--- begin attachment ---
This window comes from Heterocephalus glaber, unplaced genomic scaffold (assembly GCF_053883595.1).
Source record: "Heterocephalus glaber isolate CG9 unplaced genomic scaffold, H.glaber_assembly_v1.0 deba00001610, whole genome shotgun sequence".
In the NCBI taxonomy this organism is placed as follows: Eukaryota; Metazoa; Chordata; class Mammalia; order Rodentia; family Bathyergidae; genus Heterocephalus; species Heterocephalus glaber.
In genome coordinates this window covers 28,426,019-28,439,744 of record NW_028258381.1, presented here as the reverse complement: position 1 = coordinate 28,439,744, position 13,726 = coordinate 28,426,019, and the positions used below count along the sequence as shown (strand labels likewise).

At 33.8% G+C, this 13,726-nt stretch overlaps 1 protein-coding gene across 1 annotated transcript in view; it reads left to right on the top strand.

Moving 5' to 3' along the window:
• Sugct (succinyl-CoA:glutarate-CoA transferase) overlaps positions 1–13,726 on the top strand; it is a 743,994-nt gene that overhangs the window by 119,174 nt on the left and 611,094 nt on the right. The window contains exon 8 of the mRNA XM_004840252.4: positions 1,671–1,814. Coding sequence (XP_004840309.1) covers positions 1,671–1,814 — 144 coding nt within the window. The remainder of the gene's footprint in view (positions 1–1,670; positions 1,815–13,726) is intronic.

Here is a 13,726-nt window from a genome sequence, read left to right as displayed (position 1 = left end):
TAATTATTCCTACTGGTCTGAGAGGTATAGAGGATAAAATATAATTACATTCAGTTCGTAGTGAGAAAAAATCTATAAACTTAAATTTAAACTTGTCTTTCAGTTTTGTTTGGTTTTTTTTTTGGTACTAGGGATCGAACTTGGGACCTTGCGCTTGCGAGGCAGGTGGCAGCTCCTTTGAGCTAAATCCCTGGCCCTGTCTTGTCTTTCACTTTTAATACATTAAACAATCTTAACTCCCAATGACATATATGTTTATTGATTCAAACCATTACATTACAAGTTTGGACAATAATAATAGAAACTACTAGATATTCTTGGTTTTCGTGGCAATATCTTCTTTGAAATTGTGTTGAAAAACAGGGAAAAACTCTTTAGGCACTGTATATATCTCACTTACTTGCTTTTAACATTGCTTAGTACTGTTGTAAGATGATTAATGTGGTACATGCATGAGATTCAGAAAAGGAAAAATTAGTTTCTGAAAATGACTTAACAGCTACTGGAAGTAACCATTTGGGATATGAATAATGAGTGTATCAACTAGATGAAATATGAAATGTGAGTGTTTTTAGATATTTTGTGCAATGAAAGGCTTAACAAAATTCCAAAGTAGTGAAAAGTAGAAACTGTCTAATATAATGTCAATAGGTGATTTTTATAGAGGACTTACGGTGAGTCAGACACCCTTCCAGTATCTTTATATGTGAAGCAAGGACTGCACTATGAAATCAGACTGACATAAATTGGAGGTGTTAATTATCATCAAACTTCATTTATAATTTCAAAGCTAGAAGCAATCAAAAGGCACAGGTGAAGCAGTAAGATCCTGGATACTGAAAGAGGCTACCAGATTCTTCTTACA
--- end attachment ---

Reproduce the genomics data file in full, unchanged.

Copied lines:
This window comes from Heterocephalus glaber, unplaced genomic scaffold (assembly GCF_053883595.1).
Source record: "Heterocephalus glaber isolate CG9 unplaced genomic scaffold, H.glaber_assembly_v1.0 deba00001610, whole genome shotgun sequence".
In the NCBI taxonomy this organism is placed as follows: Eukaryota; Metazoa; Chordata; class Mammalia; order Rodentia; family Bathyergidae; genus Heterocephalus; species Heterocephalus glaber.
In genome coordinates this window covers 28,426,019-28,439,744 of record NW_028258381.1, presented here as the reverse complement: position 1 = coordinate 28,439,744, position 13,726 = coordinate 28,426,019, and the positions used below count along the sequence as shown (strand labels likewise).

At 33.8% G+C, this 13,726-nt stretch overlaps 1 protein-coding gene across 1 annotated transcript in view; it reads left to right on the top strand.

Moving 5' to 3' along the window:
• Sugct (succinyl-CoA:glutarate-CoA transferase) overlaps positions 1–13,726 on the top strand; it is a 743,994-nt gene that overhangs the window by 119,174 nt on the left and 611,094 nt on the right. The window contains exon 8 of the mRNA XM_004840252.4: positions 1,671–1,814. Coding sequence (XP_004840309.1) covers positions 1,671–1,814 — 144 coding nt within the window. The remainder of the gene's footprint in view (positions 1–1,670; positions 1,815–13,726) is intronic.

Here is a 13,726-nt window from a genome sequence, read left to right as displayed (position 1 = left end):
TAATTATTCCTACTGGTCTGAGAGGTATAGAGGATAAAATATAATTACATTCAGTTCGTAGTGAGAAAAAATCTATAAACTTAAATTTAAACTTGTCTTTCAGTTTTGTTTGGTTTTTTTTTTGGTACTAGGGATCGAACTTGGGACCTTGCGCTTGCGAGGCAGGTGGCAGCTCCTTTGAGCTAAATCCCTGGCCCTGTCTTGTCTTTCACTTTTAATACATTAAACAATCTTAACTCCCAATGACATATATGTTTATTGATTCAAACCATTACATTACAAGTTTGGACAATAATAATAGAAACTACTAGATATTCTTGGTTTTCGTGGCAATATCTTCTTTGAAATTGTGTTGAAAAACAGGGAAAAACTCTTTAGGCACTGTATATATCTCACTTACTTGCTTTTAACATTGCTTAGTACTGTTGTAAGATGATTAATGTGGTACATGCATGAGATTCAGAAAAGGAAAAATTAGTTTCTGAAAATGACTTAACAGCTACTGGAAGTAACCATTTGGGATATGAATAATGAGTGTATCAACTAGATGAAATATGAAATGTGAGTGTTTTTAGATATTTTGTGCAATGAAAGGCTTAACAAAATTCCAAAGTAGTGAAAAGTAGAAACTGTCTAATATAATGTCAATAGGTGATTTTTATAGAGGACTTACGGTGAGTCAGACACCCTTCCAGTATCTTTATATGTGAAGCAAGGACTGCACTATGAAATCAGACTGACATAAATTGGAGGTGTTAATTATCATCAAACTTCATTTATAATTTCAAAGCTAGAAGCAATCAAAAGGCACAGGTGAAGCAGTAAGATCCTGGATACTGAAAGAGGCTACCAGATTCTTCTTACA